Perhaps it’s no surprise that the green Lime e-scooters have appeared to burst on the scene in the same way Uber did a few years ago. Uber and Alphabet just invested $335 million in Lime — and scooter start-ups are suddenly worth billions. And it’s a capital intensive business, using a digitally-enabled scooter, a software app with IoT, on-board access and tracking, and billing. So what’s being disrupted?
A quote from the video interview (see link below) –
“The scooter startups have not released any information on the average age of their riders, but it would seem to be no accident that they all are zeroing in on urban areas (Austin, Los Angeles, San Diego and Washington, D.C., for example) with large concentrations of millennial residents, a coveted consumer demographic.”
Lime e-scooters video: Lime founder talks to Bloomberg on growth prospects
Most likely some disruption is being felt by cabs and Uber drivers, but mostly where those options aren’t ideal, as in shorter commutes during peak traffic.
No question the target demographic is young adults looking for a short commute, from a few hundred metres up to 2 km or so. Most useful in rush hour when city commutes over those distances are slow and expensive.
Looking at what is common to those examples we see a few themes for innovation –
- Rethinking the customer experience, the end-to-end result for the re-focus on customer
- Partnerships that cross usual boundaries to form a more universal delivery or service chain
- Leveraging new tech capability to exploit a real but unmet customer need
- Exploring & developing market potential at global scale
- Keeping as-a-Service thinking high on the storyboard, to develop the ease of adoption
- Critical – investment is essential for both innovation development and market growth
A conclusion – see more than bits
Technology is always evolving, pushing new boundaries and that will continue. While the mobile app capabilities are maturing we’ve only scratched the surface of what’s possible with AI, IoT, robotics, big data etc. The innovation is not in the tech as much as understanding how tech opens new business and market opportunity – transformative.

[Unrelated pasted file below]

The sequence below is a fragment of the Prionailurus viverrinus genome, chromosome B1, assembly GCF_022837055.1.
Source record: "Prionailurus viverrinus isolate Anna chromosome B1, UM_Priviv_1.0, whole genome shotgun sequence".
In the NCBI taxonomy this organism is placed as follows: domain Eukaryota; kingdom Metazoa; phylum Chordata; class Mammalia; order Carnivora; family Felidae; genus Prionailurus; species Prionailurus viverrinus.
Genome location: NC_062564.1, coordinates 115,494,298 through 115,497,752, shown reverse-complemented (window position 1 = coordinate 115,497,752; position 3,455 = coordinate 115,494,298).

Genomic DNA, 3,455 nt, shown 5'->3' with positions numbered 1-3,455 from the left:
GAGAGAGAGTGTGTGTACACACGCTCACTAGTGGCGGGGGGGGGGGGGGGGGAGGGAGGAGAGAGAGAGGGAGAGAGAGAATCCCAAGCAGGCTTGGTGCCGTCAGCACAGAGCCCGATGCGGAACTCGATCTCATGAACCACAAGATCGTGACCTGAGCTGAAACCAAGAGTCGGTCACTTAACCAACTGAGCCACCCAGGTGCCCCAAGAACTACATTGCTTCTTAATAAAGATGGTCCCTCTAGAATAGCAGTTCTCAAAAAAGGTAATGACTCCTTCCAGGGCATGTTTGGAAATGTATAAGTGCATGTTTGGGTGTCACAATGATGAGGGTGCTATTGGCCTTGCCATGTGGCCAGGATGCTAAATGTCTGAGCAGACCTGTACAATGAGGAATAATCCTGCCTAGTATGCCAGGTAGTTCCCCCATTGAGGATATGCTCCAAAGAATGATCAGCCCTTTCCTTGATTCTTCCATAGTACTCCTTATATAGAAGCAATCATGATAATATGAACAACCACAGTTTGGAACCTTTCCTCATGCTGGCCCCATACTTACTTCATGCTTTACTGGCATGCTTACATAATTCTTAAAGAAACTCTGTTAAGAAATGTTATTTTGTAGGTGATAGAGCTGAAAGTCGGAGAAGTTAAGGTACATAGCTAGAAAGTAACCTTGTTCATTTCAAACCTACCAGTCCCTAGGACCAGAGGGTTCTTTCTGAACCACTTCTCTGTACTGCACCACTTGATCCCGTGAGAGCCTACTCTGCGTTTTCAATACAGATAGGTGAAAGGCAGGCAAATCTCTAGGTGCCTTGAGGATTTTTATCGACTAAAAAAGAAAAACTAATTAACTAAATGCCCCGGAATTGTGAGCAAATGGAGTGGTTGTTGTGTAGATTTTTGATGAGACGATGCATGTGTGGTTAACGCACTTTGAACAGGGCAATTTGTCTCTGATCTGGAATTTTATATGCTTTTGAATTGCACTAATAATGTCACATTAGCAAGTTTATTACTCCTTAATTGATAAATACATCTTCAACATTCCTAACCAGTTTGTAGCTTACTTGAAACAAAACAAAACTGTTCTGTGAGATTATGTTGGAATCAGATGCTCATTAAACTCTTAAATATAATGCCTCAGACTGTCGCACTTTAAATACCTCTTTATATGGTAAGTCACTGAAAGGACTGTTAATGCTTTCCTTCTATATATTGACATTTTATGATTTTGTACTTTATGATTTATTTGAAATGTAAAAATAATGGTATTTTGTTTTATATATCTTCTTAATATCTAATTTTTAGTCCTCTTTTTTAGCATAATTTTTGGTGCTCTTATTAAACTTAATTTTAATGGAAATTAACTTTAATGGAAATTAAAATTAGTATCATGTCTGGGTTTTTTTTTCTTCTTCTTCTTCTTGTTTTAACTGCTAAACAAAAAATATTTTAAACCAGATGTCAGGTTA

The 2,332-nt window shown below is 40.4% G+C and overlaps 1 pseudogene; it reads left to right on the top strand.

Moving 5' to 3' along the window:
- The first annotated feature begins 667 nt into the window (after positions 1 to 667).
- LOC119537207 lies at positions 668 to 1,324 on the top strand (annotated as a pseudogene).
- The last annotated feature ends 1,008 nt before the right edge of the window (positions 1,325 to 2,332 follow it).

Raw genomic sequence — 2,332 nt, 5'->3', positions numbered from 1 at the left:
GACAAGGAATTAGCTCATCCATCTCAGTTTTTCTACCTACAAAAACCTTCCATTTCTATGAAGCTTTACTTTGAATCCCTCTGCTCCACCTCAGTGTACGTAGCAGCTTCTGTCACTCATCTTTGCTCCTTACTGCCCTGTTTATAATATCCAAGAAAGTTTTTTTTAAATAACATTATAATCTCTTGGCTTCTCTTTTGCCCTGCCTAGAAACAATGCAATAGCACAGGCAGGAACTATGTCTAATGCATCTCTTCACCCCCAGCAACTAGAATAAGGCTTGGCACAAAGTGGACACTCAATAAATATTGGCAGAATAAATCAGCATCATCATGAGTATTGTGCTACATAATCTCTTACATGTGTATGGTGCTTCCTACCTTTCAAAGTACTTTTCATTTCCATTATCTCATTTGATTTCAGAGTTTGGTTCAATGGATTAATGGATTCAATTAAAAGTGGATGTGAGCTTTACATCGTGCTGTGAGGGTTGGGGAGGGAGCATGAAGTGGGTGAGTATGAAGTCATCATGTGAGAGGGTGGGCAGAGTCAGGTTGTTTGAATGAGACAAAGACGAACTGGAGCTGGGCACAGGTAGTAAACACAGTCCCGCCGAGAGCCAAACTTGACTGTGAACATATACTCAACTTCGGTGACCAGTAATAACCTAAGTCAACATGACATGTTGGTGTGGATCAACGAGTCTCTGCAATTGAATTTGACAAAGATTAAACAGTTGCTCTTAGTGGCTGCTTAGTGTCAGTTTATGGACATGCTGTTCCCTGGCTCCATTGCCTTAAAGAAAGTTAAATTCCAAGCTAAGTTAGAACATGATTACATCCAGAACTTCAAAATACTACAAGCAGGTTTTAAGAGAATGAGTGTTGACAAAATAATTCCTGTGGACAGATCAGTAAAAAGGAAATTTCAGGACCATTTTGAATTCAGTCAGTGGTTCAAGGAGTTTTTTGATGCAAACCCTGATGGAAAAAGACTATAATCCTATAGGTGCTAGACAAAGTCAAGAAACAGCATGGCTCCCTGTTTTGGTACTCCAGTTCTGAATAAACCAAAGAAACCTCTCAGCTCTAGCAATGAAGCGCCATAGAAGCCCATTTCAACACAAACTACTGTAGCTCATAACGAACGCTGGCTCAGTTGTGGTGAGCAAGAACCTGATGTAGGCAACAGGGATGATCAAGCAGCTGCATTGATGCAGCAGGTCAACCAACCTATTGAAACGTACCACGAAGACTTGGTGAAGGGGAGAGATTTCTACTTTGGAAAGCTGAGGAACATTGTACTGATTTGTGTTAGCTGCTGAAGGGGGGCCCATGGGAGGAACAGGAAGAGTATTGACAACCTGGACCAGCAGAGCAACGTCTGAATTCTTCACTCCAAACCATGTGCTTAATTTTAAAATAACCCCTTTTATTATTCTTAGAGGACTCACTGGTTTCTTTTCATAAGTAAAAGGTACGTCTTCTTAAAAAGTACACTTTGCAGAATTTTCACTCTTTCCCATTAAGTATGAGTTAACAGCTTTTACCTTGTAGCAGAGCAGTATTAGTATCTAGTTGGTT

Achieving that suggests a clear vision keeping these behaviours in sharp focus:
- CX – the customer experience is at the heart of all strategy and decisions. Particularly relevant to the blockchain product delivery example, but applies in every instance.
- Iterative progress – the Agile mindset rules. Nailing the critical requirements means constant involvement from the business and product owners.
- The starting MVP will grow – for Lime scooters the MVP had to be the total value offering, while for the other more software-centric projects the concept could be developed to a proof or pilot level and built on. But, each example required a deep commitment to real innovation, to staying the course for the better vision.
- Continually engage – Good digital transformations can drive business growth. Frequent updating and progress reporting for all stakeholders is essential and helps them keep engaged from clarifying the use cases to readying all those needed for successful deployment. Again an Agile practice which differs from the traditional waterfall approach.
David Gandar is owner & founder of Delta Software Ltd, a New Zealand IT company that pioneered the growth of ITSM from the 1990s. He has been an advocate of technology for business innovation throughout his career, with roles in consulting, business analysis and enterprise business development. With Delta Software David focused on a proven project delivery methodology that ensured business value from IT service improvement, while also being an advocate of business integrity, team development & people empowerment. With the core ITSM business now merged into enterprise IT agility specialists www.vifx.co.nz, David is working as a consultant and start-up advisor, leveraging his strong background in technology for business improvement.
He is passionate about developing people and sharing the goals and vision that creates a leadership mindset.